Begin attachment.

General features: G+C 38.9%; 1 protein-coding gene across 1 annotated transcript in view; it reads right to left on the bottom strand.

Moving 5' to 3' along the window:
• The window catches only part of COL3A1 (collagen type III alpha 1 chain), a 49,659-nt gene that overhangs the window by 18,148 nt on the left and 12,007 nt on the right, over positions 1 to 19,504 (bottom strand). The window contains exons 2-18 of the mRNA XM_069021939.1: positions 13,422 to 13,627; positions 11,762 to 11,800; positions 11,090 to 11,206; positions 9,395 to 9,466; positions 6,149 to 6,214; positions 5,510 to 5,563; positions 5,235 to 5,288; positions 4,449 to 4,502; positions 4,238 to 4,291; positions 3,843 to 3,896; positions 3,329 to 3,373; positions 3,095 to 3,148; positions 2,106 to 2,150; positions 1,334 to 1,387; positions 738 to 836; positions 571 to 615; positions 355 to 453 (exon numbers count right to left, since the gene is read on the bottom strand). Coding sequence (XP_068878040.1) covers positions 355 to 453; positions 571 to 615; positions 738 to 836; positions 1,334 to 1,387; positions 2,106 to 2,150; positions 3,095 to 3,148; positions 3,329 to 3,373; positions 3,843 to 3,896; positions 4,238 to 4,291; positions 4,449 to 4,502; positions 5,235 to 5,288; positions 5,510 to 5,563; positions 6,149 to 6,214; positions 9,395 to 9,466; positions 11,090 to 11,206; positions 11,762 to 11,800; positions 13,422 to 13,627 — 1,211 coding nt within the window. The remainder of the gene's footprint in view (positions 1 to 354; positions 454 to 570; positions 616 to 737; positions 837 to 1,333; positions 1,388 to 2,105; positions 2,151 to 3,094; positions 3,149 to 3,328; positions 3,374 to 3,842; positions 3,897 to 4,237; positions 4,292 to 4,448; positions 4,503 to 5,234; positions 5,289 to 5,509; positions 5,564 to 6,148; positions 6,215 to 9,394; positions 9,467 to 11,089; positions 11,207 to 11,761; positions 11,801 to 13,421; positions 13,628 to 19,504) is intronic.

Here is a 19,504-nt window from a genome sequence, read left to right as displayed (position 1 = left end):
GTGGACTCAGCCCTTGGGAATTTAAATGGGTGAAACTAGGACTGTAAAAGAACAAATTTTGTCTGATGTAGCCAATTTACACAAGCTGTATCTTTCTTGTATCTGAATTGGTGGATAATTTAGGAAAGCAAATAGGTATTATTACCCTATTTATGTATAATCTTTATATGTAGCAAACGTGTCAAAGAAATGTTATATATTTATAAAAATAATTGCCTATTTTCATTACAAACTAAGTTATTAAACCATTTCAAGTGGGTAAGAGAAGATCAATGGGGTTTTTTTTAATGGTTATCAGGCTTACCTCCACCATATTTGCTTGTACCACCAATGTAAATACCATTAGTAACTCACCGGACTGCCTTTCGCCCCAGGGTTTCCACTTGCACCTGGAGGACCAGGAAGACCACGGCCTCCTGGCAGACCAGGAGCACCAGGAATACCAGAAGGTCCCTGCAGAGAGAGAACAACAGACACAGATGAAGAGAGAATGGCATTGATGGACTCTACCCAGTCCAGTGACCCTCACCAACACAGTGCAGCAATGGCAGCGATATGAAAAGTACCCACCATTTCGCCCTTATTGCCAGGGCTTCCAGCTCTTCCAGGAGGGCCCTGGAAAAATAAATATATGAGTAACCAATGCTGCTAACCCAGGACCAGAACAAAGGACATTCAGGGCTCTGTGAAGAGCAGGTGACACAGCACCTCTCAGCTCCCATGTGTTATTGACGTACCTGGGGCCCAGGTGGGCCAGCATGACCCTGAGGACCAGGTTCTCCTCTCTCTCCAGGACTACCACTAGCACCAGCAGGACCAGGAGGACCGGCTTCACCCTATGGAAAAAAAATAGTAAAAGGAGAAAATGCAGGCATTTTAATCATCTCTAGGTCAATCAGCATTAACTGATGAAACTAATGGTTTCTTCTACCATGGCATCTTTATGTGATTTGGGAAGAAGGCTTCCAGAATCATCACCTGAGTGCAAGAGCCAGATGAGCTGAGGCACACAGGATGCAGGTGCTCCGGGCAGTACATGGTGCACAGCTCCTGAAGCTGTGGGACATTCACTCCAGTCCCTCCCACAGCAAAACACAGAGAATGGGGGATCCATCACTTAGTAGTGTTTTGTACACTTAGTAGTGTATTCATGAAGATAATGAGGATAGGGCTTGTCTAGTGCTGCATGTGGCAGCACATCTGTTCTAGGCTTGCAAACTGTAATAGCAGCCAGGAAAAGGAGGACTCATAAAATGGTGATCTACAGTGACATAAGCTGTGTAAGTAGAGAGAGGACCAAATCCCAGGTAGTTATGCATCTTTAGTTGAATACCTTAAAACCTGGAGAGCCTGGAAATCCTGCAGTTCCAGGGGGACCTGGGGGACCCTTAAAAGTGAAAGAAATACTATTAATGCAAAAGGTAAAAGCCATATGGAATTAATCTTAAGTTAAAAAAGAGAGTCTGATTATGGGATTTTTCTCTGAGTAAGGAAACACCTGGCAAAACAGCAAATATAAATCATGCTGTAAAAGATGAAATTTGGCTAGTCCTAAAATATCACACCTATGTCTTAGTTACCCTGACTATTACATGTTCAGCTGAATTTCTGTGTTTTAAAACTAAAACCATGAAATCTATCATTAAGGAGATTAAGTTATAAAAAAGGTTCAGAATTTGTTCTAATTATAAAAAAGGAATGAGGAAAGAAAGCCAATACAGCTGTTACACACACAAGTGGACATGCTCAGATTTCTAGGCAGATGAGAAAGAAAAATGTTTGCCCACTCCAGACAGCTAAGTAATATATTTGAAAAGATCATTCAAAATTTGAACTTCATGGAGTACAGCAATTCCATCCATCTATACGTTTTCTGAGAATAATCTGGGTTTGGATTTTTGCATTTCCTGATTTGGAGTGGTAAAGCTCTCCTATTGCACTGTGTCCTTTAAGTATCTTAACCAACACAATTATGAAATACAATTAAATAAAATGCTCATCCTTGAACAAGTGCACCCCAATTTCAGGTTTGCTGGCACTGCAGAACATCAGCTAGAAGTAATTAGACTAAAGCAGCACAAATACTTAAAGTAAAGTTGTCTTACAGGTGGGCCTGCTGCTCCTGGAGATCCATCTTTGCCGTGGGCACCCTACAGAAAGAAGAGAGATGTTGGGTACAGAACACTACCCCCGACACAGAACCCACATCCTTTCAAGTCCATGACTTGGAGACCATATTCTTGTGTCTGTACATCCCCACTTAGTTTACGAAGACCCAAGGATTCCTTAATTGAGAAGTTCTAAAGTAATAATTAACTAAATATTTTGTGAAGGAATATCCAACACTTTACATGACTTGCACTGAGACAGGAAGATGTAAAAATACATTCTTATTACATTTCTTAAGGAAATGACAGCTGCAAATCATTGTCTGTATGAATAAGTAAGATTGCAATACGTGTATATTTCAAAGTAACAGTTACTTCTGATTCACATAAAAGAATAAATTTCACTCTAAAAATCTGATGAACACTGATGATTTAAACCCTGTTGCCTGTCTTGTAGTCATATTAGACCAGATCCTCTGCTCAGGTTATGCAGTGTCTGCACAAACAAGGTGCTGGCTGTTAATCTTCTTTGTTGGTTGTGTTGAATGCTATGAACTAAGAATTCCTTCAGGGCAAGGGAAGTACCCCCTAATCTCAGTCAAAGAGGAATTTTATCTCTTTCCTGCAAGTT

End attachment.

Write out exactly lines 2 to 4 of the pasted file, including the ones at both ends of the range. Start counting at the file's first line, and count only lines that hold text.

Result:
Moving 5' to 3' along the window:
• The window catches only part of COL3A1 (collagen type III alpha 1 chain), a 49,659-nt gene that overhangs the window by 18,148 nt on the left and 12,007 nt on the right, over positions 1 to 19,504 (bottom strand). The window contains exons 2-18 of the mRNA XM_069021939.1: positions 13,422 to 13,627; positions 11,762 to 11,800; positions 11,090 to 11,206; positions 9,395 to 9,466; positions 6,149 to 6,214; positions 5,510 to 5,563; positions 5,235 to 5,288; positions 4,449 to 4,502; positions 4,238 to 4,291; positions 3,843 to 3,896; positions 3,329 to 3,373; positions 3,095 to 3,148; positions 2,106 to 2,150; positions 1,334 to 1,387; positions 738 to 836; positions 571 to 615; positions 355 to 453 (exon numbers count right to left, since the gene is read on the bottom strand). Coding sequence (XP_068878040.1) covers positions 355 to 453; positions 571 to 615; positions 738 to 836; positions 1,334 to 1,387; positions 2,106 to 2,150; positions 3,095 to 3,148; positions 3,329 to 3,373; positions 3,843 to 3,896; positions 4,238 to 4,291; positions 4,449 to 4,502; positions 5,235 to 5,288; positions 5,510 to 5,563; positions 6,149 to 6,214; positions 9,395 to 9,466; positions 11,090 to 11,206; positions 11,762 to 11,800; positions 13,422 to 13,627 — 1,211 coding nt within the window. The remainder of the gene's footprint in view (positions 1 to 354; positions 454 to 570; positions 616 to 737; positions 837 to 1,333; positions 1,388 to 2,105; positions 2,151 to 3,094; positions 3,149 to 3,328; positions 3,374 to 3,842; positions 3,897 to 4,237; positions 4,292 to 4,448; positions 4,503 to 5,234; positions 5,289 to 5,509; positions 5,564 to 6,148; positions 6,215 to 9,394; positions 9,467 to 11,089; positions 11,207 to 11,761; positions 11,801 to 13,421; positions 13,628 to 19,504) is intronic.

Here is a 19,504-nt window from a genome sequence, read left to right as displayed (position 1 = left end):